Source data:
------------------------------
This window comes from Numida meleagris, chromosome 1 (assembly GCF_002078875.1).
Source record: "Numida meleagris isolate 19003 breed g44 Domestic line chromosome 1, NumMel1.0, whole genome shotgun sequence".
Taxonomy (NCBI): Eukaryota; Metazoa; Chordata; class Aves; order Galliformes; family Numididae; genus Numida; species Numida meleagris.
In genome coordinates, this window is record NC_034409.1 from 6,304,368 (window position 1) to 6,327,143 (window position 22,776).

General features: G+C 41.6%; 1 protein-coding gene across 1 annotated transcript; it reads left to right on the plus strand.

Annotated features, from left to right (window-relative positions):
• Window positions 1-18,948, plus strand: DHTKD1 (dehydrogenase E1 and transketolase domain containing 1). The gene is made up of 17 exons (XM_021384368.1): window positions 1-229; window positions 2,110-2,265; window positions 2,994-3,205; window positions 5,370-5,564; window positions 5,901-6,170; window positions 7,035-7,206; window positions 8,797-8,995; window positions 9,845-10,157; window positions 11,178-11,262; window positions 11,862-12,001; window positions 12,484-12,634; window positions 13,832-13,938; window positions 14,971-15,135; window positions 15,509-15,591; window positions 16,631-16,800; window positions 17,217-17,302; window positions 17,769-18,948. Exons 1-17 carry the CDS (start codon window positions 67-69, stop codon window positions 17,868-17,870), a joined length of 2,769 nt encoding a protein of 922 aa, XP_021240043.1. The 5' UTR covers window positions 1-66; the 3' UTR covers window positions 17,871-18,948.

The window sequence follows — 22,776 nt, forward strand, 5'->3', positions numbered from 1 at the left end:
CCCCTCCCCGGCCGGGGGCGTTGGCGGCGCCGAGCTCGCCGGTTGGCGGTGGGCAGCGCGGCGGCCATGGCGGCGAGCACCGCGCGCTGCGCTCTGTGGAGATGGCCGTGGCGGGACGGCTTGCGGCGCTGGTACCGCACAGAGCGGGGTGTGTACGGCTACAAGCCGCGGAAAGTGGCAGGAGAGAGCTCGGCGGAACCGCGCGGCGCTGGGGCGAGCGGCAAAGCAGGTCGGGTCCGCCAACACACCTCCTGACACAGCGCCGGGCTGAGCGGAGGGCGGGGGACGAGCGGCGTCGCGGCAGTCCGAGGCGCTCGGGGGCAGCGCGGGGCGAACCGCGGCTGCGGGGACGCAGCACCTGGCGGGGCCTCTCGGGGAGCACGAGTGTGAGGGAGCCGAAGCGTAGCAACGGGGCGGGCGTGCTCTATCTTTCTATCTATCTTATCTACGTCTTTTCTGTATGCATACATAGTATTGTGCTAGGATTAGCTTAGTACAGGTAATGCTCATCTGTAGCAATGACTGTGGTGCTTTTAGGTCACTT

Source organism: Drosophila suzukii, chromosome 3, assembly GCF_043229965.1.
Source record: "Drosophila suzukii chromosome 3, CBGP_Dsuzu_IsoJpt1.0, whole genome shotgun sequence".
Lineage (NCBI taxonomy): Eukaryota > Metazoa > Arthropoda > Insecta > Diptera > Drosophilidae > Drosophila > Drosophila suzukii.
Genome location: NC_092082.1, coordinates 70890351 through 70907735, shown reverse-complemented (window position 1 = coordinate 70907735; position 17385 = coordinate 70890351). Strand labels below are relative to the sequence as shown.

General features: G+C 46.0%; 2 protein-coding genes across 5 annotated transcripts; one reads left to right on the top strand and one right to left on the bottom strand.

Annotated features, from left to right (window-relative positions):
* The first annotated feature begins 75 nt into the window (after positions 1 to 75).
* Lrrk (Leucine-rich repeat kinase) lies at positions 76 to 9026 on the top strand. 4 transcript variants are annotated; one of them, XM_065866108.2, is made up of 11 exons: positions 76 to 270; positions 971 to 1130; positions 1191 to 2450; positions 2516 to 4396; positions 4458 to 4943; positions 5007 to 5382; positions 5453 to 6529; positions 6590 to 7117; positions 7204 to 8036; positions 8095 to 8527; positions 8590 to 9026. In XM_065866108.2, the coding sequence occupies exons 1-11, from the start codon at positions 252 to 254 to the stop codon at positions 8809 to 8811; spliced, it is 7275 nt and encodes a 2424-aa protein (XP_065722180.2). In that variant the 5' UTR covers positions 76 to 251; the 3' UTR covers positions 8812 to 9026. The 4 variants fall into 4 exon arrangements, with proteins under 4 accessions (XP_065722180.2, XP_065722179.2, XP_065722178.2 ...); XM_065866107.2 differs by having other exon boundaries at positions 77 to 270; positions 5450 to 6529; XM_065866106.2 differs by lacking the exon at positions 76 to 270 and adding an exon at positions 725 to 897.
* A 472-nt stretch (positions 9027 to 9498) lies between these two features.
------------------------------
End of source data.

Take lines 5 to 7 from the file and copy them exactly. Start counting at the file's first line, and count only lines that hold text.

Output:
General features: G+C 41.6%; 1 protein-coding gene across 1 annotated transcript; it reads left to right on the plus strand.

Annotated features, from left to right (window-relative positions):
• Window positions 1-18,948, plus strand: DHTKD1 (dehydrogenase E1 and transketolase domain containing 1). The gene is made up of 17 exons (XM_021384368.1): window positions 1-229; window positions 2,110-2,265; window positions 2,994-3,205; window positions 5,370-5,564; window positions 5,901-6,170; window positions 7,035-7,206; window positions 8,797-8,995; window positions 9,845-10,157; window positions 11,178-11,262; window positions 11,862-12,001; window positions 12,484-12,634; window positions 13,832-13,938; window positions 14,971-15,135; window positions 15,509-15,591; window positions 16,631-16,800; window positions 17,217-17,302; window positions 17,769-18,948. Exons 1-17 carry the CDS (start codon window positions 67-69, stop codon window positions 17,868-17,870), a joined length of 2,769 nt encoding a protein of 922 aa, XP_021240043.1. The 5' UTR covers window positions 1-66; the 3' UTR covers window positions 17,871-18,948.